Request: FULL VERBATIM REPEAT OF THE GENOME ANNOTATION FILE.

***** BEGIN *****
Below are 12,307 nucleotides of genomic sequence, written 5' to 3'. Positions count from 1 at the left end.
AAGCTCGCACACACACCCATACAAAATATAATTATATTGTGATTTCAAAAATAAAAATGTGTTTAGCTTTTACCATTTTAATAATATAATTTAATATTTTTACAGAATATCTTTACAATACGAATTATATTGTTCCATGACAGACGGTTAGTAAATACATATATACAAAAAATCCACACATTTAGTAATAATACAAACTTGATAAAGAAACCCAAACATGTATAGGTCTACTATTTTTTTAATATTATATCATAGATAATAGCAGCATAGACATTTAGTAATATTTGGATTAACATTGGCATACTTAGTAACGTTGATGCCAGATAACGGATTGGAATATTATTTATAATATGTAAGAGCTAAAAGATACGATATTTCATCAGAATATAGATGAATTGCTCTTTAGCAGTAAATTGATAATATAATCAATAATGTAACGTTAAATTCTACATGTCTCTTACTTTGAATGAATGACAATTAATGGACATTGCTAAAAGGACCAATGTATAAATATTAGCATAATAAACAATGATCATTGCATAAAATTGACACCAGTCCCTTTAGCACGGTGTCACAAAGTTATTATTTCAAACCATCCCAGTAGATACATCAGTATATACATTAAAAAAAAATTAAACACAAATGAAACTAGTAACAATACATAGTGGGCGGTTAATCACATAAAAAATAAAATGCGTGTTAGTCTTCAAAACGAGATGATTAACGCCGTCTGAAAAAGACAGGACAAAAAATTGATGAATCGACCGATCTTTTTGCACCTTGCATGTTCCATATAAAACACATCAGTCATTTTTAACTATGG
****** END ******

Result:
Below are 12,307 nucleotides of genomic sequence, written 5' to 3'. Positions count from 1 at the left end.
AAGCTCGCACACACACCCATACAAAATATAATTATATTGTGATTTCAAAAATAAAAATGTGTTTAGCTTTTACCATTTTAATAATATAATTTAATATTTTTACAGAATATCTTTACAATACGAATTATATTGTTCCATGACAGACGGTTAGTAAATACATATATACAAAAAATCCACACATTTAGTAATAATACAAACTTGATAAAGAAACCCAAACATGTATAGGTCTACTATTTTTTTAATATTATATCATAGATAATAGCAGCATAGACATTTAGTAATATTTGGATTAACATTGGCATACTTAGTAACGTTGATGCCAGATAACGGATTGGAATATTATTTATAATATGTAAGAGCTAAAAGATACGATATTTCATCAGAATATAGATGAATTGCTCTTTAGCAGTAAATTGATAATATAATCAATAATGTAACGTTAAATTCTACATGTCTCTTACTTTGAATGAATGACAATTAATGGACATTGCTAAAAGGACCAATGTATAAATATTAGCATAATAAACAATGATCATTGCATAAAATTGACACCAGTCCCTTTAGCACGGTGTCACAAAGTTATTATTTCAAACCATCCCAGTAGATACATCAGTATATACATTAAAAAAAAATTAAACACAAATGAAACTAGTAACAATACATAGTGGGCGGTTAATCACATAAAAAATAAAATGCGTGTTAGTCTTCAAAACGAGATGATTAACGCCGTCTGAAAAAGACAGGACAAAAAATTGATGAATCGACCGATCTTTTTGCACCTTGCATGTTCCATATAAAACACATCAGTCATTTTTAACTATGG